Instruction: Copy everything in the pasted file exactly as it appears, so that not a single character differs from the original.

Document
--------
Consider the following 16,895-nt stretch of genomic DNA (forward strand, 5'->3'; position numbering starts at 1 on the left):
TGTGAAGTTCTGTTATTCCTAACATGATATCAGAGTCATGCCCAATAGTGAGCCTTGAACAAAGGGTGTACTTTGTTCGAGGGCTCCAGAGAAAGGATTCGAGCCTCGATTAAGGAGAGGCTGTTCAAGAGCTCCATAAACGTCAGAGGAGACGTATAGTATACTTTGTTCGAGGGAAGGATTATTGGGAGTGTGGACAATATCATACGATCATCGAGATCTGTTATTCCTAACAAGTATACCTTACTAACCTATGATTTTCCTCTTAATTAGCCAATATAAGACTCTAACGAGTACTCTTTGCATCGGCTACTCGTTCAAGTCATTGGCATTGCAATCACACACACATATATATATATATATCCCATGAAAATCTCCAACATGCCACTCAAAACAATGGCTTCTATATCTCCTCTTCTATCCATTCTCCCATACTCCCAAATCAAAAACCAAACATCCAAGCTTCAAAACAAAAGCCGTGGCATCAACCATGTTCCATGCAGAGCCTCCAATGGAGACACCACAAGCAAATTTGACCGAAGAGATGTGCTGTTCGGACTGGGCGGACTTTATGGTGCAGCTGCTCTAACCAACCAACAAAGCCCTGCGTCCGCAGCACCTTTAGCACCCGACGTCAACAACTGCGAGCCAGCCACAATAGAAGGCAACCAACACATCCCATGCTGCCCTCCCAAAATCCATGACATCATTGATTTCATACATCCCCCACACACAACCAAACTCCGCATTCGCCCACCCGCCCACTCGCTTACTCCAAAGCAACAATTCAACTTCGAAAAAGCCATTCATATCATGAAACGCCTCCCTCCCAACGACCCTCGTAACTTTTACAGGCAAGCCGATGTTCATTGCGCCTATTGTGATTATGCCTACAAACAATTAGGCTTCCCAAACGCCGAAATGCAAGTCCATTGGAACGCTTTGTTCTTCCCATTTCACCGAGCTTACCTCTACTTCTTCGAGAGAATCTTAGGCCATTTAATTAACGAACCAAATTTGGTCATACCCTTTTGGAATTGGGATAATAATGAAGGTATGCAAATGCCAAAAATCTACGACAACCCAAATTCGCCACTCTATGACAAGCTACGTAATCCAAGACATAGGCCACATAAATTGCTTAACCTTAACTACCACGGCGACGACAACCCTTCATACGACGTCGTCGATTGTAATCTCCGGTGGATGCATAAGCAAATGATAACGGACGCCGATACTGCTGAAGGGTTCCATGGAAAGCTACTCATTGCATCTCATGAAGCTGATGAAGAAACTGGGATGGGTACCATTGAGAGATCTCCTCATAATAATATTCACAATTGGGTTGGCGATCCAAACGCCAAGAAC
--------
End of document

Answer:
Consider the following 16,895-nt stretch of genomic DNA (forward strand, 5'->3'; position numbering starts at 1 on the left):
TGTGAAGTTCTGTTATTCCTAACATGATATCAGAGTCATGCCCAATAGTGAGCCTTGAACAAAGGGTGTACTTTGTTCGAGGGCTCCAGAGAAAGGATTCGAGCCTCGATTAAGGAGAGGCTGTTCAAGAGCTCCATAAACGTCAGAGGAGACGTATAGTATACTTTGTTCGAGGGAAGGATTATTGGGAGTGTGGACAATATCATACGATCATCGAGATCTGTTATTCCTAACAAGTATACCTTACTAACCTATGATTTTCCTCTTAATTAGCCAATATAAGACTCTAACGAGTACTCTTTGCATCGGCTACTCGTTCAAGTCATTGGCATTGCAATCACACACACATATATATATATATATCCCATGAAAATCTCCAACATGCCACTCAAAACAATGGCTTCTATATCTCCTCTTCTATCCATTCTCCCATACTCCCAAATCAAAAACCAAACATCCAAGCTTCAAAACAAAAGCCGTGGCATCAACCATGTTCCATGCAGAGCCTCCAATGGAGACACCACAAGCAAATTTGACCGAAGAGATGTGCTGTTCGGACTGGGCGGACTTTATGGTGCAGCTGCTCTAACCAACCAACAAAGCCCTGCGTCCGCAGCACCTTTAGCACCCGACGTCAACAACTGCGAGCCAGCCACAATAGAAGGCAACCAACACATCCCATGCTGCCCTCCCAAAATCCATGACATCATTGATTTCATACATCCCCCACACACAACCAAACTCCGCATTCGCCCACCCGCCCACTCGCTTACTCCAAAGCAACAATTCAACTTCGAAAAAGCCATTCATATCATGAAACGCCTCCCTCCCAACGACCCTCGTAACTTTTACAGGCAAGCCGATGTTCATTGCGCCTATTGTGATTATGCCTACAAACAATTAGGCTTCCCAAACGCCGAAATGCAAGTCCATTGGAACGCTTTGTTCTTCCCATTTCACCGAGCTTACCTCTACTTCTTCGAGAGAATCTTAGGCCATTTAATTAACGAACCAAATTTGGTCATACCCTTTTGGAATTGGGATAATAATGAAGGTATGCAAATGCCAAAAATCTACGACAACCCAAATTCGCCACTCTATGACAAGCTACGTAATCCAAGACATAGGCCACATAAATTGCTTAACCTTAACTACCACGGCGACGACAACCCTTCATACGACGTCGTCGATTGTAATCTCCGGTGGATGCATAAGCAAATGATAACGGACGCCGATACTGCTGAAGGGTTCCATGGAAAGCTACTCATTGCATCTCATGAAGCTGATGAAGAAACTGGGATGGGTACCATTGAGAGATCTCCTCATAATAATATTCACAATTGGGTTGGCGATCCAAACGCCAAGAAC